Out with the old and in with the new—the Academic Technologies Department is bringing vanguard (state of the art) learning opportunities to Boise State in their Mobile Learning Initiative program.
The Mobile Learning Initiative program at Boise State allows faculty and students to use digital devices in the classroom in leiu of textbooks and other teaching aids. As of Feb. 6 new applications such as Atomic Learning and Course Load will be integrated with the Mobile Learning Initiative and became available to students on BroncoWeb and Blackboard.
Atomic Learning is a repository of tutorials available to all students on BroncoWeb. Unlike Khan Academy, which teaches a variety of subjects from English to physics in online video tutorials, Atomic Learning is parallel with the Mobile Learning Initiative’s focus on creating digital fluency among students. Therefore, many online tutorials are continuously updated to teach operating systems, online or standalone applications such as Photoshop, Muse Creative Cloud or Cold Fusion.
The other vanguard technology being introduced is the Course Load E-text that features innovative properties allowing instructors to highlight or note specific passages. Moreover, students can respond in their text with answers or questions to the instructor.
Lana Grover, an instructional design specialist of the Mobile Learning Initiative, explains that these two applications support the main mission of the program.
“We want students leading the way by increasing digital fluency,” Grover said.
This is also an opportunity for both students and faculty to turn digital device distraction into something productive. The program is designed to supply instructors with creative ways to teach students using iPads, and respond to the technical demands of careers students will enter after college.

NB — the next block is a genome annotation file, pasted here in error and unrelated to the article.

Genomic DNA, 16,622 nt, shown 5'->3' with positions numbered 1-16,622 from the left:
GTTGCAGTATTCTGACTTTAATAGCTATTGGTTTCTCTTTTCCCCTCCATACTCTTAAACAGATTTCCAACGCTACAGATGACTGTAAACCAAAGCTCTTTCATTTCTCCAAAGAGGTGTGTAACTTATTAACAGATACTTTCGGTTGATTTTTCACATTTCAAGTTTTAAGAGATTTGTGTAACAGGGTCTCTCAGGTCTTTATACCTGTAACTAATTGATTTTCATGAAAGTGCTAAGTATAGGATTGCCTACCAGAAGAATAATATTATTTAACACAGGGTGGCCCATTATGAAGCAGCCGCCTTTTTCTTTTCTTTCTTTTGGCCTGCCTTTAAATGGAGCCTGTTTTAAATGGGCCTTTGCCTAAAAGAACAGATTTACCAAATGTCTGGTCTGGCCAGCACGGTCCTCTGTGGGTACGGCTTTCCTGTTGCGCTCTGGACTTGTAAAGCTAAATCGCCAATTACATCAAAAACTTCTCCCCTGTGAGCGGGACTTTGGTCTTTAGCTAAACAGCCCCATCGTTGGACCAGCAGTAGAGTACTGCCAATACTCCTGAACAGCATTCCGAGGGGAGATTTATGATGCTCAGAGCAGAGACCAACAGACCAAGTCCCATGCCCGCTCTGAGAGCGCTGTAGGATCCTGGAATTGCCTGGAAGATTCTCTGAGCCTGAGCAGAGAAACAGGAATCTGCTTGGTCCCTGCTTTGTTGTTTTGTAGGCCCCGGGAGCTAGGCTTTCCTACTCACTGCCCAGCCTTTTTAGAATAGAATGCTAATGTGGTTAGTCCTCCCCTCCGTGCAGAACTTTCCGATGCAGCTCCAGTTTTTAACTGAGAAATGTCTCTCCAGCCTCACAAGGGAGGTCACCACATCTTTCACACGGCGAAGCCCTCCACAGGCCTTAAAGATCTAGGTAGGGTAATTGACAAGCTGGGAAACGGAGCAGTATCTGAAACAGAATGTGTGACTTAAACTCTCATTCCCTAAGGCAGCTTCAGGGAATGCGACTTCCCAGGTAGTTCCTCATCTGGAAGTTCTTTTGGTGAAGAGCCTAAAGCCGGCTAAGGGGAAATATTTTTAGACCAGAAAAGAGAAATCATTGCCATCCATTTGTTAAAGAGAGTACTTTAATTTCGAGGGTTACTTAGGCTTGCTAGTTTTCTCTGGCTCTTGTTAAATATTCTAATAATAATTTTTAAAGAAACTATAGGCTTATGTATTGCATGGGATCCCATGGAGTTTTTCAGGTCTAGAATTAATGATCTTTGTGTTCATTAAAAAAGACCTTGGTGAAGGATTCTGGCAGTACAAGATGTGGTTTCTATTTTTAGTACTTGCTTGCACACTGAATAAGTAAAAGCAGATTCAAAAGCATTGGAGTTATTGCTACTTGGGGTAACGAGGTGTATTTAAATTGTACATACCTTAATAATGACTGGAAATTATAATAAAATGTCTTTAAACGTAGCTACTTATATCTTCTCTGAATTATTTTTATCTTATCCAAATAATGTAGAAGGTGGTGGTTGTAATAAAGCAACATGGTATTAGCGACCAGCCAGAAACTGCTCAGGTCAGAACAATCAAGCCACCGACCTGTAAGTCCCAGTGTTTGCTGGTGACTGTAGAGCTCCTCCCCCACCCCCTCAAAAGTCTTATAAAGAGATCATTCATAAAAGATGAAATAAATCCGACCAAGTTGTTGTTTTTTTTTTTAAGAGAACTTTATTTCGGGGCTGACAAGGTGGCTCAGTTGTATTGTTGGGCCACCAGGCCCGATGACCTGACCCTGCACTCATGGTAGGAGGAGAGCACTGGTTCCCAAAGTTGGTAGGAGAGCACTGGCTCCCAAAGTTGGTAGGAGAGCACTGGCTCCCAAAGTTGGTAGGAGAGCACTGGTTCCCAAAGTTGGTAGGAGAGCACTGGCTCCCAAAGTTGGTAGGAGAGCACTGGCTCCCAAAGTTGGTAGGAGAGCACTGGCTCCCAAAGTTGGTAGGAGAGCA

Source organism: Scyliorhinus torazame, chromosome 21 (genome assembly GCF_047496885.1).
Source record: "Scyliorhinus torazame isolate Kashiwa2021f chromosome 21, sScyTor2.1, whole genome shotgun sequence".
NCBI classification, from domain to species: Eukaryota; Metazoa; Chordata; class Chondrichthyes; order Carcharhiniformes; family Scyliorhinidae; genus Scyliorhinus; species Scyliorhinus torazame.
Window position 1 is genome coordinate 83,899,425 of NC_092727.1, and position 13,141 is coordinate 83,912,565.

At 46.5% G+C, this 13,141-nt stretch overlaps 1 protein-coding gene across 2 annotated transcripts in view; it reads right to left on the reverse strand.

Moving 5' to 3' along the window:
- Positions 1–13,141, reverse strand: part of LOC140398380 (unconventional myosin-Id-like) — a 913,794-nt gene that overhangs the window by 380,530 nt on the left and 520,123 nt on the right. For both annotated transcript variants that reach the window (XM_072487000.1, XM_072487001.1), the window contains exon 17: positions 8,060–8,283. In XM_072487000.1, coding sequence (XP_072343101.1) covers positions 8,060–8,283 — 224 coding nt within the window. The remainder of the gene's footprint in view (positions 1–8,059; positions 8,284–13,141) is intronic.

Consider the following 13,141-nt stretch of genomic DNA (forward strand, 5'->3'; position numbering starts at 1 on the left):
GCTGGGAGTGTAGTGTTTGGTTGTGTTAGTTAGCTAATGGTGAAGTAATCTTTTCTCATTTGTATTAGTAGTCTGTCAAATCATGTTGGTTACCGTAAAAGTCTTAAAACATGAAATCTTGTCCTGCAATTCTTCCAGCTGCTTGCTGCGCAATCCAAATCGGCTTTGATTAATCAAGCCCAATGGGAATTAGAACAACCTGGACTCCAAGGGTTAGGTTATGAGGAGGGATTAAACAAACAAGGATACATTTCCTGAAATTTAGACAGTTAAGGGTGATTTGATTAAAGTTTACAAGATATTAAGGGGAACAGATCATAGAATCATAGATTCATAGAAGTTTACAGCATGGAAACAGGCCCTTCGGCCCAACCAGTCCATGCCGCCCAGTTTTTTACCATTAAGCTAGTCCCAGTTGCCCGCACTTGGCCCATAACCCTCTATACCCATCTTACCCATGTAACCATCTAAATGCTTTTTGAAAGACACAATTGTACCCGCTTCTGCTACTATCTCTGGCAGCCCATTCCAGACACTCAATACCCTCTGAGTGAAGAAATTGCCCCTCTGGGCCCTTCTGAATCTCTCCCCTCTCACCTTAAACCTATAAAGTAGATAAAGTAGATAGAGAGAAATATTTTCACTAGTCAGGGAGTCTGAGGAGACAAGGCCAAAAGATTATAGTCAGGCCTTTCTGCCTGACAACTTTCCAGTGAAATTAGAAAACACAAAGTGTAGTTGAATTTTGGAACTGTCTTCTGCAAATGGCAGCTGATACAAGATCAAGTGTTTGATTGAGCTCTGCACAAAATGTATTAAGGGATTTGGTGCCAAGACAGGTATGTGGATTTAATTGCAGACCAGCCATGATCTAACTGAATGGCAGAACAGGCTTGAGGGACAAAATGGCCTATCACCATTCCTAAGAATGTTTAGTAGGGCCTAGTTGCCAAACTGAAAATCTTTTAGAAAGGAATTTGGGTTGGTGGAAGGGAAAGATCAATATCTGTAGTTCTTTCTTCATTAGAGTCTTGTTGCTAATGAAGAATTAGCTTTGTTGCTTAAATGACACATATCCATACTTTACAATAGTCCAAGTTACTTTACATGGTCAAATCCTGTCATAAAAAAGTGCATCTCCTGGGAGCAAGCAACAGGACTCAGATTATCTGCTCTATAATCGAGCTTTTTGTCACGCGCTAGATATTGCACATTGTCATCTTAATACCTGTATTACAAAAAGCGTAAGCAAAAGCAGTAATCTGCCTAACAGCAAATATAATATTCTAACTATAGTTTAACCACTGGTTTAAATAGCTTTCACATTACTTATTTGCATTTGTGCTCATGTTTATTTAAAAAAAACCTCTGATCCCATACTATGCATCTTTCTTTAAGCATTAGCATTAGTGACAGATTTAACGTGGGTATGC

“The construction management program had recognized that this is where the industry was going and has already integrated. So with the help of academic technologies we launched a mobile program in construction management,” Grover said. “Some alumni were so thankful, that they emailed their first day on the job, which required using tablets.”
Cadet Clint Minton of construction management is already making great use of his iPad and uses it in the classroom as well as his internship.
“When you have a mobile device in a classroom it’s nice because you have a digital book that you can use to follow along with a lecture,” Minton said.
Minton went on to explain how he uses technology in the classroom.
“I feel like more often we are utilizing it in the classroom to look up applications that are related, so for my program people use scheduling or construction management planning or plan viewing applications inside or outside of the class time,” Minton said. “I personally have an internship where I am viewing construction management drawings and when I go and meet with my employer, I take my iPad to expand drawings and create notes on different parts of the drawings.”
The Mobile Learning Initiative is not limited to the construction management degree. The Academic Technologies department facilitates a wide variety of courses to faculty who want to get on board with these devices.
“The option is available to enhance what they are doing but not to change what they are doing,” Grover said.
For example, special lecturer and physics instructor Tiffany Watkins has been utilizing iPads for the past three semesters.
“The iPad provides visualizations to her students aside from some of the abstract instruction they get in lectures, which allows them to have a better hands-on approach to studying,” Watkins said.